Despite all the new restaurants and night spots, the office market remains weak, especially when compared with West Los Angeles, Santa Monica, and Beverly Hills. The recent purchase of 400 South Hope Street went for $337 a square foot, which is shy of what the sellers paid for in 2005 - and way lower than the $450 that some properties were going for in 2007."If any central business district is lagging, it's Los Angeles," Dan Fasulo, a Real Capital managing director, tells the WSJ. Still, the picture isn't altogether bad.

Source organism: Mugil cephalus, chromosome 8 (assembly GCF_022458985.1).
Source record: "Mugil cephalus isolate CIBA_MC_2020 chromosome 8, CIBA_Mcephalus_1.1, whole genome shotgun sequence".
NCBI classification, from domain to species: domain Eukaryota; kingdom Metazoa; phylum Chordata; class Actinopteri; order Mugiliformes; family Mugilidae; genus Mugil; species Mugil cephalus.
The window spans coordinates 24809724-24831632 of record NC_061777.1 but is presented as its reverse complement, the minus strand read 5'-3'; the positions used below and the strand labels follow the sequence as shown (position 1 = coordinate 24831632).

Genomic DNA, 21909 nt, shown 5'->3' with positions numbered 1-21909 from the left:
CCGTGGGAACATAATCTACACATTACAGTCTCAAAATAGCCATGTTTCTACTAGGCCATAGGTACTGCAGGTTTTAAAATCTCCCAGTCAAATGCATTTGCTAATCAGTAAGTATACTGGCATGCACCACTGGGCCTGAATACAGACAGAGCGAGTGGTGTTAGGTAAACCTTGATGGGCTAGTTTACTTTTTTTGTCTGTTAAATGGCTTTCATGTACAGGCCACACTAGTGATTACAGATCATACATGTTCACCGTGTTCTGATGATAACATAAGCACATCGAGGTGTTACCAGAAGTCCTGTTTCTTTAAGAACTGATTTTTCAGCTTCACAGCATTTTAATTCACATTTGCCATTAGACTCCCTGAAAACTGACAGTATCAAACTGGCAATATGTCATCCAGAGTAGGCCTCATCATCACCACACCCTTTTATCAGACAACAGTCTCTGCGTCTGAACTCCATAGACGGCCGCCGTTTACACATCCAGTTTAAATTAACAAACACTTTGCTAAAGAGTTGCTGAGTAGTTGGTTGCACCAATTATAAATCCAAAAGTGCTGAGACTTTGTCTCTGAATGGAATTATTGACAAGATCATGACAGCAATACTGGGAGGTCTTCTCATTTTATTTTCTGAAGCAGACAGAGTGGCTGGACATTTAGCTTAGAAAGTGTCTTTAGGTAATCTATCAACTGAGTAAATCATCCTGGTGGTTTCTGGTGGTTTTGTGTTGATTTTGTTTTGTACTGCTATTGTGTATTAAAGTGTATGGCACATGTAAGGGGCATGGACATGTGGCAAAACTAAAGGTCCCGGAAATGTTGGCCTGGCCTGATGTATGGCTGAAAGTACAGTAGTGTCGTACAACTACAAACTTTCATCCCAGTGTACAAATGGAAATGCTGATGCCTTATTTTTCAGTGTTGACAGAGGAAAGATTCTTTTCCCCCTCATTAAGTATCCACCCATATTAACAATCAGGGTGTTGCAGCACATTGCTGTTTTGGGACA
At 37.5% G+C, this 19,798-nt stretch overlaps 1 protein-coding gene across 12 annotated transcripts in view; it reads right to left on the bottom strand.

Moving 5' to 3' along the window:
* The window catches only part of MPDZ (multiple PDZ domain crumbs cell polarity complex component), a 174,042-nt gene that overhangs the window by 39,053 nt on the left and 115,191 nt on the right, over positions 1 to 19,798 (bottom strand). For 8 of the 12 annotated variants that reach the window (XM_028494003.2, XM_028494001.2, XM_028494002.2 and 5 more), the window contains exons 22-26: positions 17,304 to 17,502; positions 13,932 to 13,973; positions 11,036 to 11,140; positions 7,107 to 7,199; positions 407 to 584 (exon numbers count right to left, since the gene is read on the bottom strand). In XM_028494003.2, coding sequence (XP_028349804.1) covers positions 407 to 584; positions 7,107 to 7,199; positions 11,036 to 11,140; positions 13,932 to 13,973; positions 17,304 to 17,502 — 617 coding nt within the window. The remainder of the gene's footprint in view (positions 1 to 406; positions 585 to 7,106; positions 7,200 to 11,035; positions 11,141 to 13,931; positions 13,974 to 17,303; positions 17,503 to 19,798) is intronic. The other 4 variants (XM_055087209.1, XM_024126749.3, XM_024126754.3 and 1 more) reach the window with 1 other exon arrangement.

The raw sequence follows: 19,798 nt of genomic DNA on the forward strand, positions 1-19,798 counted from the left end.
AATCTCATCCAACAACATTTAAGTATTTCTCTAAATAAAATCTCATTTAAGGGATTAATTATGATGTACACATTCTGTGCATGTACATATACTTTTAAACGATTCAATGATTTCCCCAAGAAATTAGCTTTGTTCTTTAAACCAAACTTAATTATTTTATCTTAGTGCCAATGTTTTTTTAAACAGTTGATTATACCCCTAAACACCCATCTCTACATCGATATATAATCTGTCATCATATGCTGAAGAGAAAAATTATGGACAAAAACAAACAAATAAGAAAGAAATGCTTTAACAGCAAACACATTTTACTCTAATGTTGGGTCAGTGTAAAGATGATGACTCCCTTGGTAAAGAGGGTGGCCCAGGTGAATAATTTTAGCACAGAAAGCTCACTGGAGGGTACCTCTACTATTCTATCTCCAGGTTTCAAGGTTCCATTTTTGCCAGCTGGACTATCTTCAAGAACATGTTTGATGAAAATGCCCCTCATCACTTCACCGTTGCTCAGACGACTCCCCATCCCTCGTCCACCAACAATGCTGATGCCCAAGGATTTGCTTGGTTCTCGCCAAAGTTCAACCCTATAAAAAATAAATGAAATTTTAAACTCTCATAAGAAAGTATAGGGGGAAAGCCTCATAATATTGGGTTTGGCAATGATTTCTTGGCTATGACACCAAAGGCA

While office investors haven't flocked back to the city, they certainly are taking notice. During the depths of the downturn, downtown office deal activity ground to a halt with no large office building transactions in 2009 and only $211 million in 2010, according to Real Capital Analytics. By comparison, this year is off to a decent start with $254 million in deals in the first quarter, although it still is well off the pace of the $3.4 billion in sales rung up in 2007 overall at the peak of the market. Other parts of the city are enjoying more demand from technology, entertainment and other office tenants. But the declining availability of space and increasing rents in these markets work to downtown Los Angeles's benefit.